Mainstream, VOL LV No 6 New Delhi January 28, 2017
Tuesday 31 January 2017, by
I tried to write, but the word shuddered,
Looked over its shoulder in every direction,
Then broke into letters.
I tried to speak,
But the sentence hung in mid-air,
As I tried to give it utterance
It broke into a stammer.
I walked out to witness
What with a hammer
Had brought my people
Onto the streets;
There were no protests, no clamour,
I saw my people silently standing
In long lines,
Their faces taut,
Their lips drawn,
Their dignity smashed,
On bended knees
Awaiting their own cash.
I saw a man with a walker,
He had dragged himself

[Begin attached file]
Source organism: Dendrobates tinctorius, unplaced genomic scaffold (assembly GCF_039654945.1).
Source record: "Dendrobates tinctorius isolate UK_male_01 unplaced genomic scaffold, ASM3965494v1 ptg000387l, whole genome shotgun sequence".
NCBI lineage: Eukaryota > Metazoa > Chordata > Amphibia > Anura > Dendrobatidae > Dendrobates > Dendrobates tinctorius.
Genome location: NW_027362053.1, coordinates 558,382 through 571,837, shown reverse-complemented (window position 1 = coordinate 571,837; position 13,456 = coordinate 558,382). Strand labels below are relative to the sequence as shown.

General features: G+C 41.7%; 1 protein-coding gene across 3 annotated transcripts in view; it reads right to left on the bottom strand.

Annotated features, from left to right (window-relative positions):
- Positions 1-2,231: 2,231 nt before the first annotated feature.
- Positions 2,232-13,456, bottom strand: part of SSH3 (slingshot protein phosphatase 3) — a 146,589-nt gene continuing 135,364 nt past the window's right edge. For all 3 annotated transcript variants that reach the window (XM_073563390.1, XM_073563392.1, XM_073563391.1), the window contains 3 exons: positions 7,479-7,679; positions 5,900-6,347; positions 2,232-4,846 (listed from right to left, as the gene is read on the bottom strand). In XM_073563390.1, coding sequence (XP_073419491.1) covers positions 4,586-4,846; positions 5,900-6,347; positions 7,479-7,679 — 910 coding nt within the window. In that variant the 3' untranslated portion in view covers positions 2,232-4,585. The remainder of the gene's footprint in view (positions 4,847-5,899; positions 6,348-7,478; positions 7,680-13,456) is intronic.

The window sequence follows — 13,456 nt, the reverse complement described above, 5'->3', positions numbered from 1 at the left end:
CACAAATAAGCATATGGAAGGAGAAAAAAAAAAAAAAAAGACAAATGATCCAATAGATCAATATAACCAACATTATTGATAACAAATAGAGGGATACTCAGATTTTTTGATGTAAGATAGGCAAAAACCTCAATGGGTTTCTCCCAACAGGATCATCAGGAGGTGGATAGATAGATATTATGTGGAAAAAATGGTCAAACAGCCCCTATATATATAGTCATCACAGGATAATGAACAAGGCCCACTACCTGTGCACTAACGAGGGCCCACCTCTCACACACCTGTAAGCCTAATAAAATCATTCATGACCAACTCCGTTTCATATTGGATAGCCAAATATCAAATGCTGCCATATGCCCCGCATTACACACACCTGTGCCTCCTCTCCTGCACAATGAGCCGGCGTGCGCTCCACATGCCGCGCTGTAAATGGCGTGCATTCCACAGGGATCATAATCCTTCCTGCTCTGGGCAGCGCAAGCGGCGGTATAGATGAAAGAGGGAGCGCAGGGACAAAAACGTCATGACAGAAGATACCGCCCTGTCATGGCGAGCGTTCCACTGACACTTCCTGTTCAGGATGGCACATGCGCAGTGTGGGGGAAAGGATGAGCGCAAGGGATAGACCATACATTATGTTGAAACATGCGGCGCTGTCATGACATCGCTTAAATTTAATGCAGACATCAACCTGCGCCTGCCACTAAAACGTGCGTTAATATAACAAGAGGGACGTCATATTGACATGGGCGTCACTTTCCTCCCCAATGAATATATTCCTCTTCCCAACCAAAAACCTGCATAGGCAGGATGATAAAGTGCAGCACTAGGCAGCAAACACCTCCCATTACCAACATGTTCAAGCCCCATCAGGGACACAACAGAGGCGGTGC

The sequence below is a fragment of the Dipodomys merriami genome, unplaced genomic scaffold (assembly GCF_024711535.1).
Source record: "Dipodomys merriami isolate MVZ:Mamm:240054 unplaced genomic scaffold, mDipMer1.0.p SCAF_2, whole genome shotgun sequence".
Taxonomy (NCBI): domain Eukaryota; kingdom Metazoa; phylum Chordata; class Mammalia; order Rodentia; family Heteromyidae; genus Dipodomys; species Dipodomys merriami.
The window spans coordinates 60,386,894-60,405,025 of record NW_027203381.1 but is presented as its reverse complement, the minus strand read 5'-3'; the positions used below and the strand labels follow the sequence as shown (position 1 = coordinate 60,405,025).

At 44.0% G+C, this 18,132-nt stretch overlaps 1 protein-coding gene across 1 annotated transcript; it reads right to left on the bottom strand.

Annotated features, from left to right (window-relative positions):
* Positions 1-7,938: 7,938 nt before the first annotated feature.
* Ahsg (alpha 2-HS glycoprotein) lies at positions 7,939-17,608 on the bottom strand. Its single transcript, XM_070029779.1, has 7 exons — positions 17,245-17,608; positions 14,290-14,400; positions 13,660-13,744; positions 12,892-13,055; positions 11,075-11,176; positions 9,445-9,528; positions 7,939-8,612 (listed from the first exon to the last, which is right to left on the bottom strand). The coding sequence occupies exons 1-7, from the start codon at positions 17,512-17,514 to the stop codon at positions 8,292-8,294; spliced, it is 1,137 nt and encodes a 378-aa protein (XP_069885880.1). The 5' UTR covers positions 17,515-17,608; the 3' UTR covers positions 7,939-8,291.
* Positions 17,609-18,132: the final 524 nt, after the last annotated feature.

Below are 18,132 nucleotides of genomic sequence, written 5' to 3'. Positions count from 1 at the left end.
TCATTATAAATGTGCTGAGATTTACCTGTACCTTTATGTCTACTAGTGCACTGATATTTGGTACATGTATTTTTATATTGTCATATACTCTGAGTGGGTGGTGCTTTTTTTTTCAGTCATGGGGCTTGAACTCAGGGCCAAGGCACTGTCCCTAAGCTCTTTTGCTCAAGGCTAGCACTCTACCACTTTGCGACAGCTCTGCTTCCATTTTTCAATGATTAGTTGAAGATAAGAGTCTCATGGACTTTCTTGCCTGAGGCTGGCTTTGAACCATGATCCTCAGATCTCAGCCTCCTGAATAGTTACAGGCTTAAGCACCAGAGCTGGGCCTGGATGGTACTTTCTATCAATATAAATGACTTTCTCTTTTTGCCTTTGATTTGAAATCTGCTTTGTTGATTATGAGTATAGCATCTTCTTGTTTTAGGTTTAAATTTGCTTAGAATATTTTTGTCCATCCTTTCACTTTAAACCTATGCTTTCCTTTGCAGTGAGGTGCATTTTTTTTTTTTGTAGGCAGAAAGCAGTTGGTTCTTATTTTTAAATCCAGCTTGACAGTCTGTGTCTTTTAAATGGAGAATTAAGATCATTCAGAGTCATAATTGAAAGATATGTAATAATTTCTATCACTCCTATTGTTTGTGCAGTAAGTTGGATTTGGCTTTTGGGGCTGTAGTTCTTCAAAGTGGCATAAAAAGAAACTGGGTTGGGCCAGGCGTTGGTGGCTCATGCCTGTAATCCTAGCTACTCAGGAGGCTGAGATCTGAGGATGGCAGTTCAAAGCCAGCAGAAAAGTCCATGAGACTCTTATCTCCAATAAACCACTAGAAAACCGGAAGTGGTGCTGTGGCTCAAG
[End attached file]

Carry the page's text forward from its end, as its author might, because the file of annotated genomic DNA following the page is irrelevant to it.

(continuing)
With that four-legged contraption,
But for him there was no compassion,
Not even a fraction.
I saw another, with a bag filled with urine
Attached to a long, dangling pipe;
No one gave him any succour;
He just waited for an ATM machine at the other end,
He had a diabetic wife, an ailing mother
And four children to provide bread and butter.
Then I saw a woman
Her face covered with her sari’s pallu;
She waited while the wind whipped her brittle bones,
It mattered little that she returned to the line the next day
Only to return home emptyhanded, her face forlorn.
Her children cried, asking her for food.
She couldn’t bear their tears
So she lit a fire,
Then set herself aflame;
To you she was another hapless dame,
But I ask you,
How do I douse the helplessness
You have set upon our people
Only to perpetuate your own name?
(Poet, playwright and filmmaker, Sagari Chhabra’s latest book In Search of Freedom—Journeys through India and Southeast Asia has been awarded the National Laadli Media award)